U.S. Supreme Court
Hogg v. Ruffner, 66 U.S. 1 Black 115 115 (1861)
Hogg v. Ruffner
66 U.S. (1 Black) 115
1. To constitute usury, there must either be a loan upon usurious interest or the taking of more than legal interest for the forbearance of a debt or sum of money due. This is the common law definition of the term, and the statute of Indiana does not enlarge it.
2. Where a sum of money is due on a contract for the sale of land, and the vendor takes more than legal interest for the forbearance of the debt, it is usury.
3. But where the owner of land proposes to sell it for one price in cash, and for another price, double as large, on a long credit, and a purchaser prefers to pay the larger price for the sake of the longer time, the contract cannot be called usurious.
Nathaniel B. Hogg brought his bill in the circuit court against Benjamin Ruffner and several other defendants, who were collaterally interested. The bill avers that Ruffner made chanroblesvirtualawlibrary
his nineteen promissory notes, for two thousand dollars each, amounting in all to thirty-eight thousand dollars, payable to the order of John W. Brice and James L. Birkey, with interest from their date, and that these notes were delivered to Brice and Birkey; that in order to secure the payment of the notes, Ruffner executed three mortgages to Brice and Birkey, and that some of the notes and so much of the mortgages as secured them were assigned to the plaintiff. The bill prays for a decree against the defendant that he pay the sum due upon the notes, and in default thereof that the mortgaged premises be sold. The notes were to become due as follows: two on January 1, 1856, and two on the 1st of April in each of the years 1857-1865.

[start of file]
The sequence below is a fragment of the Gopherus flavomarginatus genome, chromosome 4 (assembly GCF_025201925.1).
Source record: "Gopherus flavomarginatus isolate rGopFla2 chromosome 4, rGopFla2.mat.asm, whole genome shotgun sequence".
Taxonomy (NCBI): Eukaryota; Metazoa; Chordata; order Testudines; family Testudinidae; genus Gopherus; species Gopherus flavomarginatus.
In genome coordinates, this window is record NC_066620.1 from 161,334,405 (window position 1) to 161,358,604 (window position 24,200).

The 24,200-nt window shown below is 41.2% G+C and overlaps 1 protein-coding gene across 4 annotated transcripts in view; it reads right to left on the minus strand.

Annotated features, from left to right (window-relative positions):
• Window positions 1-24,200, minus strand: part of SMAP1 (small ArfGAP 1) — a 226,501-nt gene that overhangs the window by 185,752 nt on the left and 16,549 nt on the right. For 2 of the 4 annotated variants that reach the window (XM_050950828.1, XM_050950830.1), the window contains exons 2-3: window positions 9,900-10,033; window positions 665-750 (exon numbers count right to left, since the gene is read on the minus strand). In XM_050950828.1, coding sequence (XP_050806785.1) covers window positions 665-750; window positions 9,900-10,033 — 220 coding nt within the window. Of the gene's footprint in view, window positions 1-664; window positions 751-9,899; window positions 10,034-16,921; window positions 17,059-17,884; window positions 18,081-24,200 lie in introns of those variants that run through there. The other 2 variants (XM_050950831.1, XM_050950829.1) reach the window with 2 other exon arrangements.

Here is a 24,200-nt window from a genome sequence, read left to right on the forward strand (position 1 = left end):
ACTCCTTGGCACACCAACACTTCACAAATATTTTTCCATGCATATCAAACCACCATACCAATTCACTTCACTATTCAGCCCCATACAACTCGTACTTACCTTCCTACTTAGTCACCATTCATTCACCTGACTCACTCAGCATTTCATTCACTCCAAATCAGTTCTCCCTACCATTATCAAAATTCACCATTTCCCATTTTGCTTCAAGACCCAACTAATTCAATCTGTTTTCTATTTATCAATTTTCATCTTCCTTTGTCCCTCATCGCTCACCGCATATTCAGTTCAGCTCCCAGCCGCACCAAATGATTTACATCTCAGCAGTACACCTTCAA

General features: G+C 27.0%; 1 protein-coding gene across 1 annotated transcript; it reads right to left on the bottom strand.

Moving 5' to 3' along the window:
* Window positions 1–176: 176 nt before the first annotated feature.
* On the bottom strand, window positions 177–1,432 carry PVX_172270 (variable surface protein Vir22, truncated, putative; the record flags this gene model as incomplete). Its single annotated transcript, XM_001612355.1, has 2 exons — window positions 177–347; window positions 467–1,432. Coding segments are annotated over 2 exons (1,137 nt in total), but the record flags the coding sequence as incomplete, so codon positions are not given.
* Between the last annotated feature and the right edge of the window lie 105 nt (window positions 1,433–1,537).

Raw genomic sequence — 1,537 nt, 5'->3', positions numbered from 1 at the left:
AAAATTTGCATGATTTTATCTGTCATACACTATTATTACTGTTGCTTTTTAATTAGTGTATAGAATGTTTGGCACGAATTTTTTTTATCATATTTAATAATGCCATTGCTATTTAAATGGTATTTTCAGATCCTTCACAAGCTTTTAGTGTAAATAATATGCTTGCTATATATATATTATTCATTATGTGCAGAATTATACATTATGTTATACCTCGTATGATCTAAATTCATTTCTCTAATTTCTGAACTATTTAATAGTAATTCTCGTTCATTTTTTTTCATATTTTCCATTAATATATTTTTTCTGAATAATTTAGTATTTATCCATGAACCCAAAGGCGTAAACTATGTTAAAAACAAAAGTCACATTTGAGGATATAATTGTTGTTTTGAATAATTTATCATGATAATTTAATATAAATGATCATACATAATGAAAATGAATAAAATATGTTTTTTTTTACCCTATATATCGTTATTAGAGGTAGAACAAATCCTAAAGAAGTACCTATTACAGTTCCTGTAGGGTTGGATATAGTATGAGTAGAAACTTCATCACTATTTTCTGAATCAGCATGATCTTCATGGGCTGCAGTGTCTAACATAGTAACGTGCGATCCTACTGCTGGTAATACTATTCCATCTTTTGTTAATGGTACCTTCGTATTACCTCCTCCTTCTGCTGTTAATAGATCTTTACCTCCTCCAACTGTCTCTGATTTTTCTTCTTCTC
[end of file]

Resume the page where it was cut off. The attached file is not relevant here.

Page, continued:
The answer of Ruffner is that the notes and mortgages were given on a contract usurious and corrupt. He was in debt as he asserts in the sum of twenty thousand dollars to Brice and Birkey, who took these nineteen notes for two thousand dollars each, with interest, payable as stated in the bill; that he, the defendant, gave the notes and mortgages solely for the debt of twenty thousand dollars, and being much embarrassed and pressed for money, and seeing no other means to prevent the sacrifice of his property by an oppressive and inexorable creditor, agreed to the corrupt and usurious contract, and gave his notes for the extra sum of eighteen thousand dollars for the forbearance of the twenty thousand which were due.
The true character of the contract as proved in the circuit court will be found stated in the opinion of MR. JUSTICE GRIER.
The circuit court held the notes which were due and to become due in the years 1861, 1862, 1863, 1864, and 1865, and which were given for the eighteen thousand dollars, to be usurious and void, and the remainder of the notes valid, as covering only the debt justly owing to the parties by whom they were taken. The court accordingly decreed payment of the notes which were already due, with interest and costs. From this decree both parties appealed. chanroblesvirtualawlibrary